Several years ago, I began the process of re-orienting my entire way of life within the proximity of my neighbourhood out of a longing for a more integrated way of living and a deeper experience of connection and community. I began deceptively simple practices that I now think have the potential to be staggering in their scope in helping us and others live well. My imagination was sparked for another way of living and being.

For most of my life, I lived on adrenaline and deadlines. Neighbours were marginalized by my busy life. The few I knew usually received friendly and quick hellos as I was coming or going in my car. A culture built on speed and scale tends to neglect relationships—especially those deemed optional, which is how neighbours are often viewed.

Then, I moved to East Vancouver, and without realizing it, I slowly began shifting my lifestyle practices. I sold my car and began to use transit or my bike. I built a food garden and sought gardening tips from my Italian neighbours. I eventually started to know my neighbours by name and began inviting a few in for a drink or a meal. I learned how to borrow things from neighbours (especially tools) instead of insisting on having my own, which affirmed our interdependence.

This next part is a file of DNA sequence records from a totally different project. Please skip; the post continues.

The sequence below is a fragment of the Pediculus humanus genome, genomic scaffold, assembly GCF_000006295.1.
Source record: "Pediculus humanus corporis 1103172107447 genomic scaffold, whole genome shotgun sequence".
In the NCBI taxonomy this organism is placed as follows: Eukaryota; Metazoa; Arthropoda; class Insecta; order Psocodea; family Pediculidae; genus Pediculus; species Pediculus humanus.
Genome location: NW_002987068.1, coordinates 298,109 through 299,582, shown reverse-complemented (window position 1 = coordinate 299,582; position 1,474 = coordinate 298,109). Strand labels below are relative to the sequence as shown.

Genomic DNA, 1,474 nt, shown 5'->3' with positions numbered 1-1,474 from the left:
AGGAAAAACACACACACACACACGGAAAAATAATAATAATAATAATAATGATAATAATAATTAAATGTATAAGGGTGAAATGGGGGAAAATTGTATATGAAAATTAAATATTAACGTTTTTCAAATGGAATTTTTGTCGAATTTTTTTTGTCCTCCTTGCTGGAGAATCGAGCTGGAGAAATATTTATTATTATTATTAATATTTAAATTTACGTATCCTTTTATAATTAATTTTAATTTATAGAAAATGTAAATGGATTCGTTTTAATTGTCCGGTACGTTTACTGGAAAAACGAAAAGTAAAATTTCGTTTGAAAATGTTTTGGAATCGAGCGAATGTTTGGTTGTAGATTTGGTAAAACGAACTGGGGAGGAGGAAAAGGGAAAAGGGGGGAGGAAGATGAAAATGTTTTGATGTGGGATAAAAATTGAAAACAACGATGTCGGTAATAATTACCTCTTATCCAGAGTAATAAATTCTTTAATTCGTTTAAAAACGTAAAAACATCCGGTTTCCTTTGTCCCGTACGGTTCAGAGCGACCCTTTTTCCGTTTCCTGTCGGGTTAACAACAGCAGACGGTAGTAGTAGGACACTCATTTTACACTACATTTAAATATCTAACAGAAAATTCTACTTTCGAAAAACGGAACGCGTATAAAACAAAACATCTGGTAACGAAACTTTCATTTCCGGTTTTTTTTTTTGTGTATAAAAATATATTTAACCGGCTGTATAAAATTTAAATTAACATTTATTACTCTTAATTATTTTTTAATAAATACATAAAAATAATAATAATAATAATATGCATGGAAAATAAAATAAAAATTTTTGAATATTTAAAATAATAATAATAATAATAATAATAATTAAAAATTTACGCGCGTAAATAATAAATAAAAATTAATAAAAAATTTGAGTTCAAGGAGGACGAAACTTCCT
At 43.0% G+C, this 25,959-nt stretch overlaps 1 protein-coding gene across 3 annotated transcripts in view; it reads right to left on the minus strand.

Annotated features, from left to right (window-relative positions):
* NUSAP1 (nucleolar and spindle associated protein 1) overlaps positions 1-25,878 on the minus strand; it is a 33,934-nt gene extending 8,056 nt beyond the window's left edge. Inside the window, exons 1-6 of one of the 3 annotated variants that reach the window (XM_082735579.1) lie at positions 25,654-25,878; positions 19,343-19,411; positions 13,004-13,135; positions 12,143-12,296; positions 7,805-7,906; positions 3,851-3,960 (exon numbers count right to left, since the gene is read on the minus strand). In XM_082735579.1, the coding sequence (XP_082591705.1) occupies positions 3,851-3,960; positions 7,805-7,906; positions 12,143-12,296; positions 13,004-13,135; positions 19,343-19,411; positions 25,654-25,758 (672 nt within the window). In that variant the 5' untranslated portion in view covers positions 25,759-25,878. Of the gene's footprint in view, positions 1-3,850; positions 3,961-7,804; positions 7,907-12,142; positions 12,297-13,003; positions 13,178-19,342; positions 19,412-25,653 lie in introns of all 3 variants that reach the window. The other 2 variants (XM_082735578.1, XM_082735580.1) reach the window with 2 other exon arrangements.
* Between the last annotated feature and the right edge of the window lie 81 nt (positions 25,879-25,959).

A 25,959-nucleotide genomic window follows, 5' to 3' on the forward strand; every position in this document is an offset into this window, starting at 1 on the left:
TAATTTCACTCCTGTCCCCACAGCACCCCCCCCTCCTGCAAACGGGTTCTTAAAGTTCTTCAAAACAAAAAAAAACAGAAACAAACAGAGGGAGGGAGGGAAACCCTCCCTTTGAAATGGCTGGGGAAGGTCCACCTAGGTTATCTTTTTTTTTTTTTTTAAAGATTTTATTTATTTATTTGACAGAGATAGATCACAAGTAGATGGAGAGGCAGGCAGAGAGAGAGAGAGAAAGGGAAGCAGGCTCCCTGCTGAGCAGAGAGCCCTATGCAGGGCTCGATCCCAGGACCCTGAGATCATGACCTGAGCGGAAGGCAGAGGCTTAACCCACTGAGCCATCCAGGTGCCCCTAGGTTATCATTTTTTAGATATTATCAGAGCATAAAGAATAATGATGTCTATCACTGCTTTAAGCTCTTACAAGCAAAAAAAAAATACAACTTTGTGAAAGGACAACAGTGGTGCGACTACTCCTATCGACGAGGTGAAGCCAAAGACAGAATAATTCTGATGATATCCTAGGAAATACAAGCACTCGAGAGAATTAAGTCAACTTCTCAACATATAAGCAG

Our lives have become so fragmented, privatized and independent—often setting a course for isolation and alienation. We have learned to function in our daily lives without knowing even one neighbour’s name. It takes time to get to the place where you know your neighbours and can experience connection and a sense of belonging in a neighbourhood. Simple acts can be so meaningful to people, especially if they are feeling isolated (and Vancouver Foundation research has revealed that one in four people in our city is isolated ). Small gestures that remind people they are seen, thought about and known can help us all feel less alone.